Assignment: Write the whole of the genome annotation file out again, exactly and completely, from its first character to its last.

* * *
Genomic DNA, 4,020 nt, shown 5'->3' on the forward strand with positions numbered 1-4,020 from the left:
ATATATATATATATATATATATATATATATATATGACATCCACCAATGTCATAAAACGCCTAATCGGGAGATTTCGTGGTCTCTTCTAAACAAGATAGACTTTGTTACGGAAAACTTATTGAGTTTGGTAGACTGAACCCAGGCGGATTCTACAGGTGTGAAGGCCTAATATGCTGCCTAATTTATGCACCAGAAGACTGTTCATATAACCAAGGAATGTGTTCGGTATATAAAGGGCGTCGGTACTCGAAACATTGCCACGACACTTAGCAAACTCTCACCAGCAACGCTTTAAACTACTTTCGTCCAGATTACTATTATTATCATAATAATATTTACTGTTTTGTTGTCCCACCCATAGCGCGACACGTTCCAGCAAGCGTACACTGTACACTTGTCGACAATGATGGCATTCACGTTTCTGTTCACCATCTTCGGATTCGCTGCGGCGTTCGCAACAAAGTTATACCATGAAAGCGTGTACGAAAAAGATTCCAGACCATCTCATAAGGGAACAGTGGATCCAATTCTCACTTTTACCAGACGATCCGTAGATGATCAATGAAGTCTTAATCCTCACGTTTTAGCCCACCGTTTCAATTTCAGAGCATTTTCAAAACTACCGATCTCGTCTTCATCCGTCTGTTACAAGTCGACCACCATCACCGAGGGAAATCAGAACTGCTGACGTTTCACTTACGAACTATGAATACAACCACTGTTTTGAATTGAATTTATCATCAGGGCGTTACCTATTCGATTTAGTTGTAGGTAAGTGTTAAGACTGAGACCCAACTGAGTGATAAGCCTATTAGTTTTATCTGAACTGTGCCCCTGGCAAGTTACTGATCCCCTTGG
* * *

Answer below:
Genomic DNA, 4,020 nt, shown 5'->3' on the forward strand with positions numbered 1-4,020 from the left:
ATATATATATATATATATATATATATATATATATGACATCCACCAATGTCATAAAACGCCTAATCGGGAGATTTCGTGGTCTCTTCTAAACAAGATAGACTTTGTTACGGAAAACTTATTGAGTTTGGTAGACTGAACCCAGGCGGATTCTACAGGTGTGAAGGCCTAATATGCTGCCTAATTTATGCACCAGAAGACTGTTCATATAACCAAGGAATGTGTTCGGTATATAAAGGGCGTCGGTACTCGAAACATTGCCACGACACTTAGCAAACTCTCACCAGCAACGCTTTAAACTACTTTCGTCCAGATTACTATTATTATCATAATAATATTTACTGTTTTGTTGTCCCACCCATAGCGCGACACGTTCCAGCAAGCGTACACTGTACACTTGTCGACAATGATGGCATTCACGTTTCTGTTCACCATCTTCGGATTCGCTGCGGCGTTCGCAACAAAGTTATACCATGAAAGCGTGTACGAAAAAGATTCCAGACCATCTCATAAGGGAACAGTGGATCCAATTCTCACTTTTACCAGACGATCCGTAGATGATCAATGAAGTCTTAATCCTCACGTTTTAGCCCACCGTTTCAATTTCAGAGCATTTTCAAAACTACCGATCTCGTCTTCATCCGTCTGTTACAAGTCGACCACCATCACCGAGGGAAATCAGAACTGCTGACGTTTCACTTACGAACTATGAATACAACCACTGTTTTGAATTGAATTTATCATCAGGGCGTTACCTATTCGATTTAGTTGTAGGTAAGTGTTAAGACTGAGACCCAACTGAGTGATAAGCCTATTAGTTTTATCTGAACTGTGCCCCTGGCAAGTTACTGATCCCCTTGG